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Author Katie Mettner

Butterflies and Hazel Eyes ~ Chapter One

For those finding this blog post and unsure why I'm sharing a chapter a day of a new book, you can read the reasons why here, and what this book is about. *REMEMBER THIS IS UNEDITED! The book will go through a full editing cycle before release. I'm just giving everyone a chance to read it early!*

You hear about places like this. Places where the clock ticks slower than it does in the big cities. Places where the townspeople stay because they know deep in their soul there is no better place than where they are. Places where when the sun shines, be it summer or winter, the magic it reveals steals your breath and holds you captive. When I arrived at the only campground in Plentiful, Wisconsin last night at nearly eleven, I sensed it was one of those places. Even the sky told me so. The stars didn’t twinkle, they sang to each other in a melody of light. The breeze didn’t whiz past you in a hurry to reach its next location. It caressed your face softly to welcome you to its home.

“What do you think of Plentiful, Mojo?” I asked my lumbering oaf of a dog as we trucked up the street. “I like it here,” I answered, since he didn’t. “It reminds me of Michigan. I love being able to see the lake and hear the water lap against the shore. Do you think this is the place we could put down roots?” I laughed at the absurdity of the question and the sound carried across the cloudless blue sky. “You’re right, I never put down roots, but if there was a place I would do it, this would be it,” I assured the dog, who honestly couldn’t care less. As long as he was fed, had a place to sleep, and got an occasional hot dog, he was happy. Mojo is, well, I call him a muttstiff. His mastiff lineage shows in his height and the shape of his back end, and that makes him impossible to lift when you’re my size. However, it’s the rest of him that earns him the mutt moniker. He’s got the face of a collie, the ears of a Doberman, the feet of a sheepdog, and the hair of a schnauzer. Some would say he’s homelier than a mud fence, but I promise you, when he’s at my side, no one bothers me. At the present moment, he was staring me down, his eyebrows furrowed as if to ask are we there yet?

I rubbed his big head and checked the address on the sticky note stuck to my computer bag. I was searching for 100 Industrial Road, which meant nothing to me, since the town consisted of a marina, a bar, a diner, and a small grocery store. Come to think of it, maybe this wouldn’t be a great place to settle down. “There’s nothing here, Mojo.”

I spun in a circle, wondering how on earth I was supposed to find a place that didn’t exist. I’d done my proper homework before accepting the job and had indeed verified a Mr. Gulliver Winsome existed. He runs a company called Butterfly Junction, but what the heck they did there, I had no clue, nor did I care, as long as I got paid. While I did my homework on the man, I should have checked the address on a GPS before setting out. I grabbed my phone from my pocket as I spun in a circle, my gaze searching the street signs for clues. I might have to ask Google on this one. On the third go around, I spotted a silver building behind the marina on the side I had presumed was the lake. Mojo and I trucked toward it and I realized the land kept going in a sweeping shoreline, which was right where 100 Industrial Road sat.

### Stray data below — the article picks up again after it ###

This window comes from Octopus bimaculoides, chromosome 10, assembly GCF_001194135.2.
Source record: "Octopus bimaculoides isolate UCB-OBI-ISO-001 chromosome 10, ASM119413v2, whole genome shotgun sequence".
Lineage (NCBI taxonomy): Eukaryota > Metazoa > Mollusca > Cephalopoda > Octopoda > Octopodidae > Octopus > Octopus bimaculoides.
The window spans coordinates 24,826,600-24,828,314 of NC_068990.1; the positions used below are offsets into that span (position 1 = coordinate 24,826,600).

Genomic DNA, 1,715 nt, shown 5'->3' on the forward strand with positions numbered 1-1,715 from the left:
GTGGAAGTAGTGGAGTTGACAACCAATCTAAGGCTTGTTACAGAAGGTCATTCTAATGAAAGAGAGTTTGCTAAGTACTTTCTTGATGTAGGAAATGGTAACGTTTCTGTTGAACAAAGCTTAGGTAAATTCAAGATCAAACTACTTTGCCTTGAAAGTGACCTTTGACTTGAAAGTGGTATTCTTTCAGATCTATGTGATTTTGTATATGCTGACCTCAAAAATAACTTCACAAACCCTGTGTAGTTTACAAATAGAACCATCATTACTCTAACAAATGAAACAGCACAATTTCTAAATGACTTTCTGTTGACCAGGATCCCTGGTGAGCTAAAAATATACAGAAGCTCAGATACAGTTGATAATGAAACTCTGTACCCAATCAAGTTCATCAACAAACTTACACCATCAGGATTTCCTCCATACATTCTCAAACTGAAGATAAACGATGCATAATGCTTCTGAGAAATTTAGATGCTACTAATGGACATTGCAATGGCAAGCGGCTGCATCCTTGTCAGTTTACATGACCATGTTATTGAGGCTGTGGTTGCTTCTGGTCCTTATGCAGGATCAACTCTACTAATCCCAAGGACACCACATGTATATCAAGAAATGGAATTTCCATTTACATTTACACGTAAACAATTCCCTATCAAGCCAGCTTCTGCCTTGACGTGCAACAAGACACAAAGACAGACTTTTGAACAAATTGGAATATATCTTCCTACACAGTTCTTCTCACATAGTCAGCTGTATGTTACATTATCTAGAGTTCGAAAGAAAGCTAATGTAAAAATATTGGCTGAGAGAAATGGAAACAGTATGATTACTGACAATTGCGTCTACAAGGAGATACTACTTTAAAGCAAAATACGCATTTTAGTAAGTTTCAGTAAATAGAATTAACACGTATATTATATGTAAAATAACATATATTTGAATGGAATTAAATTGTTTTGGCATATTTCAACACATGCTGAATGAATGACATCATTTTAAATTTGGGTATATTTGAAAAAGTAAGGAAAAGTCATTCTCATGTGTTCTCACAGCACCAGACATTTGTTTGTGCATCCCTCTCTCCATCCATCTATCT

“Yay for not needing GPS,” I huffed as we trotted up the road. Now I could do the job he hired me to do and move on to the next. The problem was, there was no next. I had time to take a break, recharge, maybe take a boat ride on the lake, and a spin around town on a bike. While it made me nervous about not having a job lined up when this one was over, I put the nervousness aside. I’d planned for this over the last six months. Logic told me I had to take a break or I was going to wind up dead of a heart attack or in a ditch on the side of the road. The driving alone would kill most people, but the work itself was often worse. As a white hat working for big name companies, and smaller no name businesses, my work was always a race against the clock. I was usually called in after their business had been hacked or their data stolen, and that made for a stressful work environment. No, once this job was over I’d be sticking around this area, maybe not Plentiful specifically, since there wasn’t much around besides the lake, but somewhere I could enjoy my summer. Maybe I’d head around the bend of the lake and find a grocery store or bar in need of a clerk or a tender. I could do with a change of pace.

I paused at the door of Butterfly Junction and gave it a once-over. The doors were double and glass, but it didn’t appear anyone was inside the building. I checked out my reflection in the spotless glass door to be sure I was presentable in my cargo shorts and plain white T covered with a tie-dye scarf. I think the style is called eclectic in most places, but I call it thrift store chic. Considering I live in a motorhome, and love thrift stores, I’ve decided I have a little bit of hippie in me. I took a breath and tugged open a door as I yanked Mojo in behind me. Directly in front of me was a dark mahogany desk that boasted a computer and a large butterfly diagram, which was oddly fascinating.

“Can I help you?” the receptionist asked as she exited an office further down the hallway. She shook her finger at Mojo. “Your dog can’t be in here.”

I glanced down at the beast and back to her. “I’m here to see Mr. Winsome,” I said, ignoring her dig at Mojo.

Her eyes lit up in recognition of my explanation. “Oh, you must be Charity Puck.”

“I am,” I agreed, a smile filling my face as the girl approached me and shook my hand. “Sorry I’m late. The weather didn’t cooperate most of the way up here from Tampa.”

She brushed her hand at me to wave away the apology. “No worries. Mr. Winsome understood. Have a seat and I’ll see if he’s finished with his conference call.”